It's the time of year when we get to see a new iPhone. Some folks can't wait to learn more about it, while others don't care, but it's important because of the hold Apple has over the North American mobile phone industry, so we're going to talk about it.
What is really cool this year is that we're expecting to see an iPhone that uses USB-C for charging. This is because the E.U. has mandated that new phones and other gadgets that charge via USB need to have one. Even Apple will comply because the alternative is to not sell phones in a big ole chunk of the world.
This is a good thing all around. Mostly. As the E.U. parliament members are quick to point out, it will directly affect the amount of e-waste and plastic crap choking the landfills of the world. The less junk we need to buy means the less junk we throw away.
"The common charger will finally become a reality in Europe. We have waited more than ten years for these rules, but we can finally leave the current plethora of chargers in the past. This future-proof law allows for the development of innovative charging solutions in the future, and it will benefit everyone - from frustrated consumers to our vulnerable environment." — Alex Agius Saliba, E.U. Parliament Vice Chair.
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On the other hand, mandates of this sort can stifle innovation, like the kind of innovation that brought us Apple's Lightning Port. Inventing stuff that's new and works better is important, especially when it comes to charging tech. Tgat said, this is mostly a good thing.
Still, this probably doesn't mean what you think it means, and a USB-C-equipped iPhone is still going to be as Appley as ever.
This mandate only applies to charging. As we all know a USB-C cable is capable of a lot more than just charging, and those bits are how Apple can "customize" USB-C to its liking. And that's also not necessarily a bad thing.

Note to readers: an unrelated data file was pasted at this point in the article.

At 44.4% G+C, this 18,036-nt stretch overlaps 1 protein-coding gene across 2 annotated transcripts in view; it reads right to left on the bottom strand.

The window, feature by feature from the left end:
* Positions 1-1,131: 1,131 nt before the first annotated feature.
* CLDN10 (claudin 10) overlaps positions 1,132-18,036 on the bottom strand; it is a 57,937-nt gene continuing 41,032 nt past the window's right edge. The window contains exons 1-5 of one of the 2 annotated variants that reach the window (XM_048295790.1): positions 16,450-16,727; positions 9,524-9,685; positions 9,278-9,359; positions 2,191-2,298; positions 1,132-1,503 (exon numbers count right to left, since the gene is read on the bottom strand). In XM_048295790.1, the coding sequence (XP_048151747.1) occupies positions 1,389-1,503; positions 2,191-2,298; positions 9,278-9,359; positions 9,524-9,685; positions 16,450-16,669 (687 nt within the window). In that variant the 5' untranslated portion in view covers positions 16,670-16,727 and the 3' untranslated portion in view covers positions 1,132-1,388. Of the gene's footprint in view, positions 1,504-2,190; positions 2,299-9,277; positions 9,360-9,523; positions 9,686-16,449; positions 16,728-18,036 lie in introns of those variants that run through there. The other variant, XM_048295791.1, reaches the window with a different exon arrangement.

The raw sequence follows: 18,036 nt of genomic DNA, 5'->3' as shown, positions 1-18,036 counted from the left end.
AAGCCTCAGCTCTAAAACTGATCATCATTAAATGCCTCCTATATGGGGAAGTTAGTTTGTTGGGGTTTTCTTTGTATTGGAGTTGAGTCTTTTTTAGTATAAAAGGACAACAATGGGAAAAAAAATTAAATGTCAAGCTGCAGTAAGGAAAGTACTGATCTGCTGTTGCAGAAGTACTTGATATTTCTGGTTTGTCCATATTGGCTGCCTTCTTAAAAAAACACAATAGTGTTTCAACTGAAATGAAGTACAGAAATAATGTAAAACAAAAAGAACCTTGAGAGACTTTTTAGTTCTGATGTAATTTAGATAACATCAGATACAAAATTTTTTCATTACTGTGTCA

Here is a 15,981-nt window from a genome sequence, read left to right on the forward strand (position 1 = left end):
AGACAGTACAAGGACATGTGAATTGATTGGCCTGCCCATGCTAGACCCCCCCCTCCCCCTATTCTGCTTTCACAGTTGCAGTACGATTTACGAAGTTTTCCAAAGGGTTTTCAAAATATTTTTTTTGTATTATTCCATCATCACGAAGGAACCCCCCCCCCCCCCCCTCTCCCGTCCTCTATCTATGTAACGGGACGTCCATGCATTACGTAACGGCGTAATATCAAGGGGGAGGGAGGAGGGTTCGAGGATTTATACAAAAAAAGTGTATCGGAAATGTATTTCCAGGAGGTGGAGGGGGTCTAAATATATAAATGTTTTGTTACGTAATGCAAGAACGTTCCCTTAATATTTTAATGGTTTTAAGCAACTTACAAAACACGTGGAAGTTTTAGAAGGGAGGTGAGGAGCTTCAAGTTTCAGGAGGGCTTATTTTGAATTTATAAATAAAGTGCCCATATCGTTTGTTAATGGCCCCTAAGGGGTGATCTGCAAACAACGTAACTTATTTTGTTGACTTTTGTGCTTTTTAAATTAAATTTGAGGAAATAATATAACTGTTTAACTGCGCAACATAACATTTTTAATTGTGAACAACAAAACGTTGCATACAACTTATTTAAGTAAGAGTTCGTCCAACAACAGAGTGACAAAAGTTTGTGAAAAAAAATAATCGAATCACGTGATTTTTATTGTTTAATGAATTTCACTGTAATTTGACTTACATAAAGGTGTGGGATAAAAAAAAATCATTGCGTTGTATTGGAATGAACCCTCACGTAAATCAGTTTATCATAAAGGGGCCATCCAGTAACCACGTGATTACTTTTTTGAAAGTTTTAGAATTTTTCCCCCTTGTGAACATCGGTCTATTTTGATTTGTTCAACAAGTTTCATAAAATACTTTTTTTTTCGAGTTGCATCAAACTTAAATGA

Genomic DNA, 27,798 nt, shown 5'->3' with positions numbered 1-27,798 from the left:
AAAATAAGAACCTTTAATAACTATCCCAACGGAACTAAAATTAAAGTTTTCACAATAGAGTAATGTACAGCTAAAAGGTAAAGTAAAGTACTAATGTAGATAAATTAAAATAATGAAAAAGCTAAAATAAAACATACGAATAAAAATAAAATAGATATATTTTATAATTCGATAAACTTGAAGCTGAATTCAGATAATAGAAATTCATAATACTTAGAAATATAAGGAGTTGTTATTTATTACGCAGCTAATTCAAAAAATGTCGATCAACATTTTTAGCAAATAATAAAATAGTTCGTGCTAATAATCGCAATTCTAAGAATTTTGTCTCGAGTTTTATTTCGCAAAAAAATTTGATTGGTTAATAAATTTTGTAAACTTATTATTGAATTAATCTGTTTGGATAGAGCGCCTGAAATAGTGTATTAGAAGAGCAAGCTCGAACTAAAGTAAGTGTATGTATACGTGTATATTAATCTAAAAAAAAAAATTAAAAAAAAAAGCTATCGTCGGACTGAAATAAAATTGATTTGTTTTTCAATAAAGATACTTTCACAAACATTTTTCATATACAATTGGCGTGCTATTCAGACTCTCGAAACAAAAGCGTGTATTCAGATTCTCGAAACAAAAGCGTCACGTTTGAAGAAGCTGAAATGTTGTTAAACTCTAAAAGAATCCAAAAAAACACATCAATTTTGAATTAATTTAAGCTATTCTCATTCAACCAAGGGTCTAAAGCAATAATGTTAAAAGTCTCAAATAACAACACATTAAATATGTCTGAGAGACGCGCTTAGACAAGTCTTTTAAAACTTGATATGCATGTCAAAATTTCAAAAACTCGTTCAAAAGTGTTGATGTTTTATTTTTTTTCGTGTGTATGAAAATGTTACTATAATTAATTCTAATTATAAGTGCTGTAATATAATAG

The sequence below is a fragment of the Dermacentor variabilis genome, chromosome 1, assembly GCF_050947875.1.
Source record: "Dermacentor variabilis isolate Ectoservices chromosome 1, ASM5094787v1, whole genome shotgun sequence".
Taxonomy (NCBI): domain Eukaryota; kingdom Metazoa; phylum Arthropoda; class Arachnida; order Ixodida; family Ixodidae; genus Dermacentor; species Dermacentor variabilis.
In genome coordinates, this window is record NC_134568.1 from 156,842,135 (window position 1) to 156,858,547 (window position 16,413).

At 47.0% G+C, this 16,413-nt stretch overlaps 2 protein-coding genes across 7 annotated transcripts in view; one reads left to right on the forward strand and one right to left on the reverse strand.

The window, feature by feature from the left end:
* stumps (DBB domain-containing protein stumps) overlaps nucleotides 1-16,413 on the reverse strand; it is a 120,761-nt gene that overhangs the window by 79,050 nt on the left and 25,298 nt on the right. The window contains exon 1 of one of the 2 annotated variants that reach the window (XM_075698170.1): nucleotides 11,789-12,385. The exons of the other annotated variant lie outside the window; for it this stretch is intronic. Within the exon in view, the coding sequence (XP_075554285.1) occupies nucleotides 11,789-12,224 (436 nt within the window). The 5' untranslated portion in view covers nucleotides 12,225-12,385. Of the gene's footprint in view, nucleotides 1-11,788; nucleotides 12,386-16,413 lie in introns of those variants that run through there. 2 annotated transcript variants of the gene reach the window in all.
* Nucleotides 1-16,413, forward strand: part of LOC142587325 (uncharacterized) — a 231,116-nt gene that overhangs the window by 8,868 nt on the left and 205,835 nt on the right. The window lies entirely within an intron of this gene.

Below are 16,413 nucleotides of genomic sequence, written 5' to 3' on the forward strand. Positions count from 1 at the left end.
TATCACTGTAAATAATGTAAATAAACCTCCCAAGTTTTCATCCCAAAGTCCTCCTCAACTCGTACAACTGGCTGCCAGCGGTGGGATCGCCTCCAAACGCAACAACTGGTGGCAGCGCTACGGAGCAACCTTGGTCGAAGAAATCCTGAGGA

The diagram above is directly from the USB-C specifications. Each square corresponds to one of the copper connections inside a USB-C port and a USB-C cable has the same layout, so they all match. It has some abbreviations for each connection pin, and it's important to know what they are. It's also cool how they are mirrored, which lets you plug stuff in either way.
- D+ and D- are USB 2.0 data connections.
- TX (1 and 2) and RX (1 and 2) are USB 3.2 or USB 4 data connections.
- VBUS and GND are for USB power.
- CC1 and CC2 are configuration channel connections.
- SBU1 and SBU2 are Sideband use connection points.
Only some of these pins are used for charging — VBUS and GND. They are the points where power flows in and out between a phone and a charger. The CC1 and CC2 pins are important because they allow for communication between devices, so things like fast charging can work.
All of the other connections are where USB-C can do the cool things it does. They allow all sorts of data connection for things like copying files to your laptop, video over USB, and letting headphones play analog and digital audio.
The E.U. doesn't say how this has to be done, so Apple is free to do its own thing here, just like Google or Samsung is. And it probably will — just like Google and Samsung do.
I hate that I can't plug my Pixel phone into a USB-C monitor and mirror the display. Some Android phones do it, but not the Pixel. I also hate that Samsung doesn't support all of the USB audio specifications, while Motorola does. Things are this way because nobody is forcing all devices with a USB-C port to do all the things or do them in the same ways.
Apple probably will use this to its advantage in its own special Apple way.
One of the things people love about the iPhone is that anything with the right plug will work just like you expect it to work when it's plugged into the phone. Like it or not, Apple put a lot of work into the Lightning interface to make sure things happen this way.